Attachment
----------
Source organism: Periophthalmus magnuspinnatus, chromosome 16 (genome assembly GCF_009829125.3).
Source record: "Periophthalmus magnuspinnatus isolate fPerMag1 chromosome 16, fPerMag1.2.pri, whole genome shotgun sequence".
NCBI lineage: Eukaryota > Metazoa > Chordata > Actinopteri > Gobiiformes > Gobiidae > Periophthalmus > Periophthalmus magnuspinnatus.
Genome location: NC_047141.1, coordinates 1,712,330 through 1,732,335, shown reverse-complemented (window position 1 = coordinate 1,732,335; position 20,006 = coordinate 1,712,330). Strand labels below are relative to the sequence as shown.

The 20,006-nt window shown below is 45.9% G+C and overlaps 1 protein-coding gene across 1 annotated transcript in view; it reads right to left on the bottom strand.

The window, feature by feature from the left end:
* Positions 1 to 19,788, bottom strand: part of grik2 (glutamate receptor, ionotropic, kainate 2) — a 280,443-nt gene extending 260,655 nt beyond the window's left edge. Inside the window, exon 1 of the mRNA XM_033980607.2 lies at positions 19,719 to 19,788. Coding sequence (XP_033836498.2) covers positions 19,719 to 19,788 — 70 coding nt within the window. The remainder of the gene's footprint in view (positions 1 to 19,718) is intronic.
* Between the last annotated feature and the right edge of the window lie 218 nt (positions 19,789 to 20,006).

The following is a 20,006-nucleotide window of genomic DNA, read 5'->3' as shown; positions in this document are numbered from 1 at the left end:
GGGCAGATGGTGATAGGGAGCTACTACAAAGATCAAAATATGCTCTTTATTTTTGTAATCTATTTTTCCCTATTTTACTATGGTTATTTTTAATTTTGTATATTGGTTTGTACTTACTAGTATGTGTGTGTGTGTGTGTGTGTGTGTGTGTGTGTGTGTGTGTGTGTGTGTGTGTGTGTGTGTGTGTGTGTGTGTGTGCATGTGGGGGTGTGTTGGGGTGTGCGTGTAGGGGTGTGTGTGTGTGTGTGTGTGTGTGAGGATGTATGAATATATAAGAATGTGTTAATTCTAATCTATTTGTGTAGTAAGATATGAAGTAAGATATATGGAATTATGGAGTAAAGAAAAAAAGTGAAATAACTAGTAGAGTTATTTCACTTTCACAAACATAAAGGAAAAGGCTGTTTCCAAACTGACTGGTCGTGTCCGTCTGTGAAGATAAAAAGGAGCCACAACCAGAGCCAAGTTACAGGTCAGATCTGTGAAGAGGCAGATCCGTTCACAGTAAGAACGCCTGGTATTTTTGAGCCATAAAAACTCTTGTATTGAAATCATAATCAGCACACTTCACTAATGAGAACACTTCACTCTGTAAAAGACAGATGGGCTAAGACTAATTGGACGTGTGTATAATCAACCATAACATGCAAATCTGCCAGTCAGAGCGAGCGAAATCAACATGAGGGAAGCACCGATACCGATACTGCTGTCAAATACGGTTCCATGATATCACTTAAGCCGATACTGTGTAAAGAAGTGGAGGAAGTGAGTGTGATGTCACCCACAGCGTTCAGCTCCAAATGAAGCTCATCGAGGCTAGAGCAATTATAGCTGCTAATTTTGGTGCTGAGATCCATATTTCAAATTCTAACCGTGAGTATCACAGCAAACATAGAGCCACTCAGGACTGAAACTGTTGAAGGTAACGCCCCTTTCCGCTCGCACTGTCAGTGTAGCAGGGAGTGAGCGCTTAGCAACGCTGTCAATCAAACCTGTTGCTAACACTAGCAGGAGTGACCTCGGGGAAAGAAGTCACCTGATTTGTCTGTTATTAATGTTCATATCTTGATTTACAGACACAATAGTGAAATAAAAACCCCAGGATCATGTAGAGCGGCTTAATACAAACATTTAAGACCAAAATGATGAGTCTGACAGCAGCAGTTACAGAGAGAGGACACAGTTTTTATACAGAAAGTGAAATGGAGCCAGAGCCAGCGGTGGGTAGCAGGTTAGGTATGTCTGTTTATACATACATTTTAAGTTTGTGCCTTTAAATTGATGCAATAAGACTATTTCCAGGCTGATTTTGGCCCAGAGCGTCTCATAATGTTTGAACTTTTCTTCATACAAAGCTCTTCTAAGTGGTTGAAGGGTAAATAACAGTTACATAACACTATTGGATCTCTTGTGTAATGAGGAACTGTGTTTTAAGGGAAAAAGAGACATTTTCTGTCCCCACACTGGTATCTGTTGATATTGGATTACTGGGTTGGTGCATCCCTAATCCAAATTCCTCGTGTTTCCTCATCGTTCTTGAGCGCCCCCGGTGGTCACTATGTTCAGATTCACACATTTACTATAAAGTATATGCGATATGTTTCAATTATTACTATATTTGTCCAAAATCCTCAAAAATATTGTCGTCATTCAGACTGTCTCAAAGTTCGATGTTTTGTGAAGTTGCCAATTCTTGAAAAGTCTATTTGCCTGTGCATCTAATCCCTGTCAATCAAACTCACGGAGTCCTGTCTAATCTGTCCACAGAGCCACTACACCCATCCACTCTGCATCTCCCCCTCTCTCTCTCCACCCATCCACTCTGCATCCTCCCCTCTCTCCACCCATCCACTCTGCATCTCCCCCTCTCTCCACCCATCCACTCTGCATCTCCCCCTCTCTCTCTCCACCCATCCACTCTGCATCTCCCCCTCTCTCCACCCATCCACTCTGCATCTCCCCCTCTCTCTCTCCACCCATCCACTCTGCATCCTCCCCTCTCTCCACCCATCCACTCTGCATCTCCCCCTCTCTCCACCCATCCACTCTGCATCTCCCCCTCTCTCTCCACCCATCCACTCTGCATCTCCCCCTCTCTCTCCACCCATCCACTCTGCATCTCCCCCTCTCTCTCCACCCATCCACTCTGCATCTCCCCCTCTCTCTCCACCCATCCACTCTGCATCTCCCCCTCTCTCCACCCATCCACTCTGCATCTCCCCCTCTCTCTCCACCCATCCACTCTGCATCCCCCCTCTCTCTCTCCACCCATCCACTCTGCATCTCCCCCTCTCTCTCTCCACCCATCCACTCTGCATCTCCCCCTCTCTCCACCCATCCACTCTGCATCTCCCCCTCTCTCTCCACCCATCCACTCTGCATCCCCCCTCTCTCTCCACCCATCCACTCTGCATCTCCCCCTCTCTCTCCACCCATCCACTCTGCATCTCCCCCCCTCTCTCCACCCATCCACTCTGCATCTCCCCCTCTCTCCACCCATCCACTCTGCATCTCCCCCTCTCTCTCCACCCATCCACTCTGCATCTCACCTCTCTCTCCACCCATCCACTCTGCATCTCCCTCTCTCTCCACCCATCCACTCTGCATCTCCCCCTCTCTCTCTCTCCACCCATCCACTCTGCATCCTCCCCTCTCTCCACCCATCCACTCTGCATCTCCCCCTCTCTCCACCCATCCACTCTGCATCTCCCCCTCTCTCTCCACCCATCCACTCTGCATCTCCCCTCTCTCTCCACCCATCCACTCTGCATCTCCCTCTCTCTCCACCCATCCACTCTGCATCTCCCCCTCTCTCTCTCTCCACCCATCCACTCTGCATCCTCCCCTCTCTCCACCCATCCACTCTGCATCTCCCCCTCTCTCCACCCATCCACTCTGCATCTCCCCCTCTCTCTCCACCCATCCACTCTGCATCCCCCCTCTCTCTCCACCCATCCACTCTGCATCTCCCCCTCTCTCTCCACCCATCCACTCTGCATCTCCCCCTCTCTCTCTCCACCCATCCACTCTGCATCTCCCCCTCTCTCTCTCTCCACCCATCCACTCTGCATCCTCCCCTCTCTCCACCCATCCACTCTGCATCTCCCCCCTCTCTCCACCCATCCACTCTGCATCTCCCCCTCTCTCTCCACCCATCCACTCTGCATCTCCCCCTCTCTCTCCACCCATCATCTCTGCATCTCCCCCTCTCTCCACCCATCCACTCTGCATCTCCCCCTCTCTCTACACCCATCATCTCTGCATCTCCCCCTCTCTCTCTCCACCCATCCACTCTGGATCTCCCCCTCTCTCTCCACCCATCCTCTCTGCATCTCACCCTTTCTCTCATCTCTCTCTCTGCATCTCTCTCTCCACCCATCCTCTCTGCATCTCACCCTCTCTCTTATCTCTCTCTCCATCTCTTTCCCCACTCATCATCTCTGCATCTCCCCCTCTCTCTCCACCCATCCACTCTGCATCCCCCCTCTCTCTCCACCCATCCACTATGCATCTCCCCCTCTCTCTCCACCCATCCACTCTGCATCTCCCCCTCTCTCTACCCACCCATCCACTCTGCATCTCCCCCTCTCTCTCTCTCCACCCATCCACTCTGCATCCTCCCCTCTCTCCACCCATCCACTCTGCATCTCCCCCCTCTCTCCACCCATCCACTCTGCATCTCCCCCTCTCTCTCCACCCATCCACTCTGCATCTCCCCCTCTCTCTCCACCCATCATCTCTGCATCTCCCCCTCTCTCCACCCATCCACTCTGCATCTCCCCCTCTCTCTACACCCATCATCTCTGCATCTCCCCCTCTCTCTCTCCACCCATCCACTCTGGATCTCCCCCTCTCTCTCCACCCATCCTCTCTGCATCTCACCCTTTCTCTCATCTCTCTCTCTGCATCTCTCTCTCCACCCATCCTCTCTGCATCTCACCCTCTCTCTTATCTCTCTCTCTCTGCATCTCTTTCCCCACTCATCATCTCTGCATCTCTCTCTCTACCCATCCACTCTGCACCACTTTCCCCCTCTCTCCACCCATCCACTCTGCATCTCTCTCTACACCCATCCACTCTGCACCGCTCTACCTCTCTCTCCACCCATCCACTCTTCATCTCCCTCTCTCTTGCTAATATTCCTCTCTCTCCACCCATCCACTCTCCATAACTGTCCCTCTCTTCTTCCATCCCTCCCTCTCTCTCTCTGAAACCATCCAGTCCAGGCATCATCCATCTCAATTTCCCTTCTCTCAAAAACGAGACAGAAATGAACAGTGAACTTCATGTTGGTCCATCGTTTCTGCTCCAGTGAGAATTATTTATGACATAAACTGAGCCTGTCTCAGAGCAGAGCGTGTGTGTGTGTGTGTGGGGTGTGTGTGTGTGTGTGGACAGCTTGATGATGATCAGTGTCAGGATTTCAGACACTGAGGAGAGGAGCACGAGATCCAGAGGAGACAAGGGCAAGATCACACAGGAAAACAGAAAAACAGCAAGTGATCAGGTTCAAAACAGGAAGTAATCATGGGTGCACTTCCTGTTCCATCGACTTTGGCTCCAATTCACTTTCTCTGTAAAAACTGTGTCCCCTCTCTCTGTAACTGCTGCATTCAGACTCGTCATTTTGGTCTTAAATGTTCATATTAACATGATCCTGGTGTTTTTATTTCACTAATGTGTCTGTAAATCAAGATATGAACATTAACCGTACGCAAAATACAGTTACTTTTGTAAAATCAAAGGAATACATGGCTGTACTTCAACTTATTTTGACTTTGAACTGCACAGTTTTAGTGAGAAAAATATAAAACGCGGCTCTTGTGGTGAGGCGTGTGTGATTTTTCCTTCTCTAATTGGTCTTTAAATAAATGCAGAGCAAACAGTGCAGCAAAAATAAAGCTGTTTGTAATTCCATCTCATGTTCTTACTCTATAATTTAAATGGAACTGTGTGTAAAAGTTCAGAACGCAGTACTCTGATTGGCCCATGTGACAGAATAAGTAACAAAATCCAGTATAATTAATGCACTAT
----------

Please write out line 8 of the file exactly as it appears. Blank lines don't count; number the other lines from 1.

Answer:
* Between the last annotated feature and the right edge of the window lie 218 nt (positions 19,789 to 20,006).